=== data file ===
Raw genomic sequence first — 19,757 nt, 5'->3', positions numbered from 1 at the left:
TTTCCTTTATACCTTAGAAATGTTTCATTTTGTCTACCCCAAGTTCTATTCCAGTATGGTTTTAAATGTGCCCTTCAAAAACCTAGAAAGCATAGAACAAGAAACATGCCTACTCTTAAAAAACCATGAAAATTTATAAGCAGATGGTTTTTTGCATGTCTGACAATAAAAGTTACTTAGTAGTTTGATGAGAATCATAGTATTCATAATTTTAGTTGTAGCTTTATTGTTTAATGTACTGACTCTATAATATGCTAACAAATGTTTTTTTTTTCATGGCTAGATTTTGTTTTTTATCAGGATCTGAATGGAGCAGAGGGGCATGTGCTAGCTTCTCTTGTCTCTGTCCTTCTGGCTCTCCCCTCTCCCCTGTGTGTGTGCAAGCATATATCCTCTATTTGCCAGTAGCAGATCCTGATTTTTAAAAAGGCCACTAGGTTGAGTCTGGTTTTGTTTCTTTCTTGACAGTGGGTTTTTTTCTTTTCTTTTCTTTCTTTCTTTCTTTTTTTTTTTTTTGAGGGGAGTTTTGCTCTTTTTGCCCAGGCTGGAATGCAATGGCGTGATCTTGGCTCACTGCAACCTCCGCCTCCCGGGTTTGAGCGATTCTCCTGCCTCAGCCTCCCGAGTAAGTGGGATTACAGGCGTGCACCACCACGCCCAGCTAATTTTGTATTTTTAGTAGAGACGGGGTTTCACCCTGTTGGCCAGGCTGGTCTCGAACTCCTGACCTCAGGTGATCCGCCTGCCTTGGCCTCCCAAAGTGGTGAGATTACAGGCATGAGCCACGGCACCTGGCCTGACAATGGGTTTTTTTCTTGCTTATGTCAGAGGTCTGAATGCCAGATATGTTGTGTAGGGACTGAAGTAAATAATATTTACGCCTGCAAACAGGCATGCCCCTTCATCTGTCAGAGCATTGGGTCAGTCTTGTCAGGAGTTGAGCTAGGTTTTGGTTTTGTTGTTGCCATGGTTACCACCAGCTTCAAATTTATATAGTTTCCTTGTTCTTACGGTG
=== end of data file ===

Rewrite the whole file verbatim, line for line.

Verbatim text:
Raw genomic sequence first — 19,757 nt, 5'->3', positions numbered from 1 at the left:
TTTCCTTTATACCTTAGAAATGTTTCATTTTGTCTACCCCAAGTTCTATTCCAGTATGGTTTTAAATGTGCCCTTCAAAAACCTAGAAAGCATAGAACAAGAAACATGCCTACTCTTAAAAAACCATGAAAATTTATAAGCAGATGGTTTTTTGCATGTCTGACAATAAAAGTTACTTAGTAGTTTGATGAGAATCATAGTATTCATAATTTTAGTTGTAGCTTTATTGTTTAATGTACTGACTCTATAATATGCTAACAAATGTTTTTTTTTTCATGGCTAGATTTTGTTTTTTATCAGGATCTGAATGGAGCAGAGGGGCATGTGCTAGCTTCTCTTGTCTCTGTCCTTCTGGCTCTCCCCTCTCCCCTGTGTGTGTGCAAGCATATATCCTCTATTTGCCAGTAGCAGATCCTGATTTTTAAAAAGGCCACTAGGTTGAGTCTGGTTTTGTTTCTTTCTTGACAGTGGGTTTTTTTCTTTTCTTTTCTTTCTTTCTTTCTTTTTTTTTTTTTTGAGGGGAGTTTTGCTCTTTTTGCCCAGGCTGGAATGCAATGGCGTGATCTTGGCTCACTGCAACCTCCGCCTCCCGGGTTTGAGCGATTCTCCTGCCTCAGCCTCCCGAGTAAGTGGGATTACAGGCGTGCACCACCACGCCCAGCTAATTTTGTATTTTTAGTAGAGACGGGGTTTCACCCTGTTGGCCAGGCTGGTCTCGAACTCCTGACCTCAGGTGATCCGCCTGCCTTGGCCTCCCAAAGTGGTGAGATTACAGGCATGAGCCACGGCACCTGGCCTGACAATGGGTTTTTTTCTTGCTTATGTCAGAGGTCTGAATGCCAGATATGTTGTGTAGGGACTGAAGTAAATAATATTTACGCCTGCAAACAGGCATGCCCCTTCATCTGTCAGAGCATTGGGTCAGTCTTGTCAGGAGTTGAGCTAGGTTTTGGTTTTGTTGTTGCCATGGTTACCACCAGCTTCAAATTTATATAGTTTCCTTGTTCTTACGGTG